Are we headed towards extinction?
My son, an articulate young man, and I have discussions about various subjects. Sometimes we agree, sometimes we agree to disagree. He said that the only answer to the discussion is Yes, we are leading towaeds extinction. He gave these reasons:
  1. Brahmos are too conservative
  2. Brahmos are "elitist", and have never paid attention to the common man
  3. No coordination between samajes
  4. Brahmo Institutions enjoy being centres of mediocrity
  5. Minimal social and charitable activities
  6. BS never protests against injustice by way of protests, processions, writing in national newspapers. Many other organisations do
  7. Non-Brahmos, even educated ones, don't know anything about Brahmo Samaj and its ideals as these remain unpublicised
  8. Brahmo Samaj is an "honorary" organisation, so there is no dedication
  9. Brahmo Samaj has no relevance in the modern world
He seems logical when he puts forth his arguments. When I look at the present state of Brahmo Samaj today, I am tempted to agree with him. But I am an incorrigible optimist. So using his reasons as a starting point, I wish to give my views:

Why did Brahmo Samaj come into being?
In ancient times evolution of spiritual thought resulted in the precepts of Hinduism and Judaism. But as with all institutions over the years, rigidity set in. This rigidity produced reformers like Buddha Zarathustra Christ Mahavir. They broke the shackles to propound great thoughts - Mazdayesna of Parsis Buddhism Christianity, Jainism. The same happened in middle ages; rigidity again set in producing a new set of reformers like Guru Nanak, Chaitanya, Martin Luther, Calvin. Again in recent times, similar rigidity produced great thinkers like Raja Rammohun, Swami Dayanand, Ramkrishna Paramhansa, E.V.Ramaswamy Periyar and others. These great thinkers rejected blind faith and superstition and promoted rational thinking above rituals. They did not rely solely upon gods or other supernatural forces. They applied their reasoning power, along with lessons learnt from history and used their personal experiences to form an ethical and moral foundation.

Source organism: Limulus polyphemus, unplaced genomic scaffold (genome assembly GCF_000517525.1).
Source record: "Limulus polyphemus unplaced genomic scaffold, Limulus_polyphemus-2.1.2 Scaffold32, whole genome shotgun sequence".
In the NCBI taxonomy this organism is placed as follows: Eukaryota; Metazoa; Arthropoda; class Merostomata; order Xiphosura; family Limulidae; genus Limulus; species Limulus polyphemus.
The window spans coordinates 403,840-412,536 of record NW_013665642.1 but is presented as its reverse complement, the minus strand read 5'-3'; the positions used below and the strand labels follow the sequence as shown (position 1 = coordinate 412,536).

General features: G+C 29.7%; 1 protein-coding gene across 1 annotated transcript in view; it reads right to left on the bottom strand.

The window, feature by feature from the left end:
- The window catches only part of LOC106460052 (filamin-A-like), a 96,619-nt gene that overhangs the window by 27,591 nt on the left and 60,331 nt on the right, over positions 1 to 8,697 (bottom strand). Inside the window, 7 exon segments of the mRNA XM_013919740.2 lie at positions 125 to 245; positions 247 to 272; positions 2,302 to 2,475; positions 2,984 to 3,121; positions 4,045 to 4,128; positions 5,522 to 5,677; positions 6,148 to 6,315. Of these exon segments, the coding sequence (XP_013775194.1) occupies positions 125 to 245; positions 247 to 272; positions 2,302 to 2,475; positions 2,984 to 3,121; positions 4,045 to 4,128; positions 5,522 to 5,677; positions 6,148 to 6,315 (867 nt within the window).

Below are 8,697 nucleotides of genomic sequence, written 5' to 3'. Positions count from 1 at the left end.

Brahmo Samaj Has A Glorious Past
In the 19th and early 20th century Brahmo Samaj produced giants - not only in religious thought but also as social reformers, politics, medicine, science and arts. The Brahmo ethos that they imbibed, helped them to achieve greatness. But we are producing pygmies nowadays. In his book India: Living with Modernity Dr Javeed Alam writes, "...In understanding the role and pervasive influence of the Brahmo Samaj on social thinking in India, it is not important how many people became adherents. It was the chief intellectual voice of modern reason - a relentless crusader against rituals and ritualism". As Jawaharlal Nehru had written, "..although a microscopic minority, the brahmo samaj had exerted an immense influence on Indian society."

Why Brahmo Samaj must not become extinct?
The rigidity I talked about earlier is, unfortunately, creeping in on all societies once more. Hindu Islamic, Jewish and Christian fundamentalists are promoting hatred and violence. As someone said, "The only thing necessary for the triumph of evil is for good men to do nothing. The world is a dangerous place to live, not because of the people who are evil, but because of the people who don't do anything about it" .We have a responsibility to our forefathers as well as to our children and grand children. We owe it to society to regain revolutionary fervour. This is the main reason why we must not allow Brahmo Samaj to become extinct.

Where have we gone wrong?